To understand ‘preaching’, we also need to account for what for is going on within the congregation when the sermon is preached. We need to explain who is preaching, what the preacher’s relationship is to the hearers, and what purpose the preacher has for the congregation. These questions are vital to consider, because there is an assumption that often lies behind the arguments made by those who claim the label ‘complementarian’ and who also wish to promote the practice of women preaching to mixed congregations.1 This assumption is that preaching and congregational leadership are two distinct activities or categories, and can be separated from one another in practice.

This assumption often comes to light in statements about the nature of preaching itself. Modern preaching, some argue, should not be understood as an act involving authority or leadership. Rather, preaching should be understood simply as a timely exhortation made by a Christian person to a group of other Christians on the basis of a safe, fixed and authoritative body of scriptural/apostolic truth. According to this account of preaching, the Christian congregation already has the authoritative truth in their hands (in the form of the Bible). Thus it would be wrong to think of the preacher as an authoritative teacher whose job is to ensure that his congregation learns and obeys this truth. Rather, the preacher’s job is simply to comment on the truth, to exhort us to listen to it afresh, and to apply it to our lives.2 In other words, the preacher’s relationship to the congregation should not be understood primarily in terms of leadership or authority; rather, preaching should be understood primarily as an act of mutual encouragement—and the words of the preacher should be judged and assessed by the congregation accordingly.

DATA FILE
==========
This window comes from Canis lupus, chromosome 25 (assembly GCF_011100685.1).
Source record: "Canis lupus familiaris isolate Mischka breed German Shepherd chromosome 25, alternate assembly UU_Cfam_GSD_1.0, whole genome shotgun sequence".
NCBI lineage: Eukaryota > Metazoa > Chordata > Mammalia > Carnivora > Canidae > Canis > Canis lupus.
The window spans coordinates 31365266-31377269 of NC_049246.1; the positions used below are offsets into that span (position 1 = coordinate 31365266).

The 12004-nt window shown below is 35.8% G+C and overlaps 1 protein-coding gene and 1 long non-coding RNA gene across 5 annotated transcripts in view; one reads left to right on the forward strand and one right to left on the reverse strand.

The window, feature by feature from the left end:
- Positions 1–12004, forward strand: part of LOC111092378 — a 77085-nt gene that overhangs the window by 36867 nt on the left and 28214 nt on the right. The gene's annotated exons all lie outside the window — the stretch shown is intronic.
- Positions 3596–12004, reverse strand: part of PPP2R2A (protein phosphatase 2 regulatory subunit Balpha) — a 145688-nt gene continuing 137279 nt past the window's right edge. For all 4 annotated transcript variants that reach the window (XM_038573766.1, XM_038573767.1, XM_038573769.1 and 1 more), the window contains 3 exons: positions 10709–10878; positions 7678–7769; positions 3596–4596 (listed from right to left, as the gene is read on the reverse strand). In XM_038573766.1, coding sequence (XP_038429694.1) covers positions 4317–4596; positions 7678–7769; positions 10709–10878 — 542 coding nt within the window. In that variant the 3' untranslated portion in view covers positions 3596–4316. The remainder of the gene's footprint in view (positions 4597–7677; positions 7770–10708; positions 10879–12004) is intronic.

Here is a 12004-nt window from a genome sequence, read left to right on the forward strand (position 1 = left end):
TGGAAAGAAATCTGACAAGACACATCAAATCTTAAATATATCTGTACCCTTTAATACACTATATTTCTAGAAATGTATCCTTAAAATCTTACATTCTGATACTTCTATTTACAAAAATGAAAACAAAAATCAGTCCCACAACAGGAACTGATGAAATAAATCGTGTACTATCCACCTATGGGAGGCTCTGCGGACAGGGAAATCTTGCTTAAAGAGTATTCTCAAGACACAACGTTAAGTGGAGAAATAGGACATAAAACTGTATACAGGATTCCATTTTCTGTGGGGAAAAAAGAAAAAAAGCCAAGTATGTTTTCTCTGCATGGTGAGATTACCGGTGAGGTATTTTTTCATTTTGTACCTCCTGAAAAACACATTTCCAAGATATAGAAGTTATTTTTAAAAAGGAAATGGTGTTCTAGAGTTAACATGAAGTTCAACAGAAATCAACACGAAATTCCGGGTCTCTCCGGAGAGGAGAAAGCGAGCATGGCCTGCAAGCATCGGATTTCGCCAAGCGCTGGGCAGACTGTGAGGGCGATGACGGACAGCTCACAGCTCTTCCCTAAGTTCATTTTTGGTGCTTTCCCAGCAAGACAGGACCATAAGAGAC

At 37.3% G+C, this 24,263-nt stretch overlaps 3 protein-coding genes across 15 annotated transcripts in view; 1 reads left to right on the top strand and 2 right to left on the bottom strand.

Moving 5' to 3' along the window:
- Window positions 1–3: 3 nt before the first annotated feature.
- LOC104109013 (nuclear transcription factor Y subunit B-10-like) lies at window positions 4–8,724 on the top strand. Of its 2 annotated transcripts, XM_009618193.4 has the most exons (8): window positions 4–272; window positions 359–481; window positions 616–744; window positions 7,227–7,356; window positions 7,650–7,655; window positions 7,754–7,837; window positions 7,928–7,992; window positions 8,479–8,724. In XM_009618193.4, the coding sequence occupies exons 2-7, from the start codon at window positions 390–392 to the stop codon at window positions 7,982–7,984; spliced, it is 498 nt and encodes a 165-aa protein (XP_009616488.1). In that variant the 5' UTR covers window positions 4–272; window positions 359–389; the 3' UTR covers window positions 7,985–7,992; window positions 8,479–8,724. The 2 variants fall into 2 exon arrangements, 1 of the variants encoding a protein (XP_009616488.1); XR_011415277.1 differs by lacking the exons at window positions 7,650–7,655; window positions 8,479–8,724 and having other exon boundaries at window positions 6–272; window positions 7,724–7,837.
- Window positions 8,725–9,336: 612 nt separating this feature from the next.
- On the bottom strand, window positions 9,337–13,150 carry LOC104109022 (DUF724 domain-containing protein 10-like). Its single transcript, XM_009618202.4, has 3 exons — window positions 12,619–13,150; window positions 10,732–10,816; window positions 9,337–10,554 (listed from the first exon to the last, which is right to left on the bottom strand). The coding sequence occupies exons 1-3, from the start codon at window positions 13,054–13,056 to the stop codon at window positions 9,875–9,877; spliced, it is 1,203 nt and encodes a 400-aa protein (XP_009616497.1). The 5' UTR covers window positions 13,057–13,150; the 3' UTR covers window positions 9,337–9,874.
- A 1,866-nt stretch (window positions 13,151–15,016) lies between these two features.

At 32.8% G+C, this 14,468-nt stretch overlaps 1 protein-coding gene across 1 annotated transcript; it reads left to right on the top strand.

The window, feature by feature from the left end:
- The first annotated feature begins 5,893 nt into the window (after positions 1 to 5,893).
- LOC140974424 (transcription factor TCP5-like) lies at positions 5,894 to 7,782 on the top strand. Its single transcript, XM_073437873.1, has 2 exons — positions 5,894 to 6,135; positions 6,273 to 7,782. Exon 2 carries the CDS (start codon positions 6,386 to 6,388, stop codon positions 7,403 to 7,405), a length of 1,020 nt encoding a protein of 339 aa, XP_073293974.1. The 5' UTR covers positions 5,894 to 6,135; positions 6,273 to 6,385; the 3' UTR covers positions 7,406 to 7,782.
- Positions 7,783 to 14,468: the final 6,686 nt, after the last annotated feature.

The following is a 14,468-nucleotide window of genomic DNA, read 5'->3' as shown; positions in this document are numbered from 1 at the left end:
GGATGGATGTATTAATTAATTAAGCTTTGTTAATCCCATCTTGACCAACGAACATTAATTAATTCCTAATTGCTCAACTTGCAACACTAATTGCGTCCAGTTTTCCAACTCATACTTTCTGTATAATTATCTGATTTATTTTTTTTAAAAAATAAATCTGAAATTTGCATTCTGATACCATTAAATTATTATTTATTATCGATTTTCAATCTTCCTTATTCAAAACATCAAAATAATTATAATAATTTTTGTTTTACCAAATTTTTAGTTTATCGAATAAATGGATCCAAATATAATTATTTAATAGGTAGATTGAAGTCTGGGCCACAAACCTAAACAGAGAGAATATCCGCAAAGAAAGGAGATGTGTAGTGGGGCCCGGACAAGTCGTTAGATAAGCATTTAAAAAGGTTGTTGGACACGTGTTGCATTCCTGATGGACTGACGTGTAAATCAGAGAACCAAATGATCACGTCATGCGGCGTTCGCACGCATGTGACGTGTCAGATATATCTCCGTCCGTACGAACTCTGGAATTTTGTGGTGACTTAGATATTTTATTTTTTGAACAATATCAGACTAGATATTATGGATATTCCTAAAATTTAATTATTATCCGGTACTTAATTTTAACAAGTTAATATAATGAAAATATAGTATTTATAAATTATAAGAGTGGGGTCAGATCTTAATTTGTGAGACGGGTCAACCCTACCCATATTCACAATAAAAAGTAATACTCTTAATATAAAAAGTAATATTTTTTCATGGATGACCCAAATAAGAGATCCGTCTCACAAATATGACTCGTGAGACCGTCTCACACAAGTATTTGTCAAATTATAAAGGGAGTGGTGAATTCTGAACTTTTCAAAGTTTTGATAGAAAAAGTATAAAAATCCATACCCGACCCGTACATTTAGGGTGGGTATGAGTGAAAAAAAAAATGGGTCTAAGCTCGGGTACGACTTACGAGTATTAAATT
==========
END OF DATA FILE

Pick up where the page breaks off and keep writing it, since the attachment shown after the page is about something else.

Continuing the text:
This view of preaching can be seen as a radical development of the convictions that lie behind the rise of ‘expository preaching’. The aim of ‘expository preaching’ is, quite rightly, to ensure that the default form of a sermon is the explanation and application of a particular Bible passage.3 This stems from a high view of Scripture as the supreme authority for Christian faith and conduct. By ensuring that the preacher is grounded in the inspired text, the expository preaching model rightly links the authority of the preacher with the prior authority of the word of God.4 This is a commendable—indeed, a vital—call. Sometimes, however, a further move is made. The Scriptures, it is claimed, must be seen not just as the supreme authority but as the only relevant authority when it comes to preaching. Any notion that there may be some leadership authority attached to the preacher himself is seen as inconsequential or irrelevant. For example, JI Packer writes: